Royal Society of Sculptors

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Royal British Society of Sculptors
RBS 4.jpg
RBS headquarters at 108 Old Brompton Road
Established1904; 115 years ago (1904)
Clare Burnett
Vice President
Julian Wild

The Royal Society of Sculptors (RSS) is a centre for contemporary sculpture, headquartered on Old Brompton Road, South Kensington, London.[1] It is the oldest and largest organisation dedicated to sculpture in the UK.[2]

Established in 1904, RBS is a registered charity, with a selective membership of around 600 professional sculptors, which promotes excellence in the art and practice of sculpture. It aims to inspire, inform and engage people of all ages and backgrounds with sculpture, and to support sculptors’ development of their practice to the highest professional standards.


  • 1905 – Began as the Society of British Sculptors, with 51 sculptor members in its first year[3][4]
  • 1911 – Received royal patronage, and was renamed the Royal Society of British Sculptors[5]
  • 1963 – Gained charitable status in recognition of its educational activities[6]
  • 1976 – Received donation of 108 Old Brompton Rd from the late sculptor Cecil Thomas[7]
  • 2003 – Became Royal British Society of Sculptors in recognition of growing international membership[8]

In 2017 the organisation was renamed the Royal Society of Sculptors.[9]


RBS is an independent artist-led organisation. Its governing body is the elected Council, who are the Trustees of the registered charity (212513) and the Directors of the limited company (83239).


Membership of RBS is selective and the sculptor members of Council meet to review applications and select new members.[10][11] Presidents of the organisation receive the post-nominal letters PRBS. Since 2014 the designation "Associate" of the Society (ARBS) has been replaced by "Member" (MRBS).[12]


Queen Elizabeth II is the Patron of the Royal British Society of Sculptors.[13]


RBS Bursary Awards[edit]

Ten bursaries are awarded each year to emerging sculptors judged to be of outstanding talent and potential. Open to sculptors of any age or nationality, the awards provide opportunities and support to enable them to make the transition to full professional practice. The winners receive free RBS membership for two years and opportunities to exhibit, present talks, apply for residencies, participate in training seminars, attend events and access the RBS mentoring scheme. The bursary awards are supported by the Gilbert Bayes Charitable Trust.[14][15]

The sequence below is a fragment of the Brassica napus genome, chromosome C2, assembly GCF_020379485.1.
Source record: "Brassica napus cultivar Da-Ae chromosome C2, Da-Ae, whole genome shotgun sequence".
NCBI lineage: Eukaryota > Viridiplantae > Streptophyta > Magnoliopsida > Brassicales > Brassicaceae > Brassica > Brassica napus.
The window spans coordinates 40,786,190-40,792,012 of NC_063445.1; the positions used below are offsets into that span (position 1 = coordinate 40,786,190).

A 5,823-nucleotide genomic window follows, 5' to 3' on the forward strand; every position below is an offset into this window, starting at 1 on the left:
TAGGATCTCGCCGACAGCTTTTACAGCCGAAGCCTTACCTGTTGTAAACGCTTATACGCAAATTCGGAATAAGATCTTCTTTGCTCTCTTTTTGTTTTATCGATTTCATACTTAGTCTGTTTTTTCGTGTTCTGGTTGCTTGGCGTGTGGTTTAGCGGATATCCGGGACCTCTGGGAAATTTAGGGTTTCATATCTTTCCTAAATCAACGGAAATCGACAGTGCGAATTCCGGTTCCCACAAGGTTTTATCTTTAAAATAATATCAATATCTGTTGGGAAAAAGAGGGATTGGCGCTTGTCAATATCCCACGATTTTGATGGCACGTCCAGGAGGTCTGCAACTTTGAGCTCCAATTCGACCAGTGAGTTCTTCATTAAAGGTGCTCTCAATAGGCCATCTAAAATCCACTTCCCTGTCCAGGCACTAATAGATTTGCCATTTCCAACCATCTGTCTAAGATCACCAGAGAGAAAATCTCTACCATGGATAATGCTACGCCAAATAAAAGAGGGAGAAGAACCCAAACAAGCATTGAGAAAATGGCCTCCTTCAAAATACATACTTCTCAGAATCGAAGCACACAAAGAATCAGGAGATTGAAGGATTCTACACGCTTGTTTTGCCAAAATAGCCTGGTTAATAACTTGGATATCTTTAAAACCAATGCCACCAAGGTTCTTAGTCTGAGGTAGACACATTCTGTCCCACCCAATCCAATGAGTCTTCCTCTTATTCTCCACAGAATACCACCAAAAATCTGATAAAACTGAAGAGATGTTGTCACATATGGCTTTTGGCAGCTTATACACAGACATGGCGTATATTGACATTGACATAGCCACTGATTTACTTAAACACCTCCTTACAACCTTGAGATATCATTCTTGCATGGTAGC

Brian Mercer Residencies[edit]

Two annual scholarships for RBS members to experiment with stone or bronze under instruction from master craftsmen in Pietrasanta, Italy. The three-month residencies enable sculptors to learn the technical aspects of the carving or casting process. The awards are fully supported by the Brian Mercer Charitable Trust.[16]


A public art award, designed to offer sculptors an opportunity to extend their practice into competing for public art commissions. Open to all sculptors working in any style.[17]

Sculpture Shock[edit]

Launched in 2013, Sculpture Shock encourages surprising site-specific spatial interventions in non-traditional spaces outside the confines of a gallery. Three sculptors are awarded £3,000 and a three-month residency in Kensington. The artists then exhibit in one of three environments: Subterranean (the unseen world underneath the city), Ambulatory (without physical confines in movement through space and time) and Historic (an illustrious building in London). Sculpture Shock is supported by private philanthropists.[18]

Otto Beit medal[edit]

For many years the RBS awarded the Otto Beit medal, named after and funded by the philanthropist Sir Otto Beit.[19] Winners of the medal include

External links[edit]


  1. ^ Oliver Gili (7 March 2008). "Steel at The Royal British Society of Sculptors". Londonist. Retrieved 15 January 2015.
  2. ^ Public Art Scotland. "Companies: Royal British Society of Sculptors". Archived from the original on 28 January 2015. Retrieved 24 January 2015.
  3. ^ Dennis Wardleworth (2013). "William Reid Dick, Sculptor". Ashgate. p. 39. Retrieved 23 January 2015.
  4. ^ Galería Aina Nowack, Madrid (November 2014). "Noticias: "LO" miembro de la Royal British Society of Sculptors".
  5. ^ Dr. Emmanuel Minne. "A brief history of the society from 1904 to the present". University of Glasgow History of Art and HATII. Retrieved 23 January 2015.
  6. ^ Open Charities: A new project to open up the UK Charities Register. "Royal British Society of Sculptors". Online database. Retrieved 23 January 2015.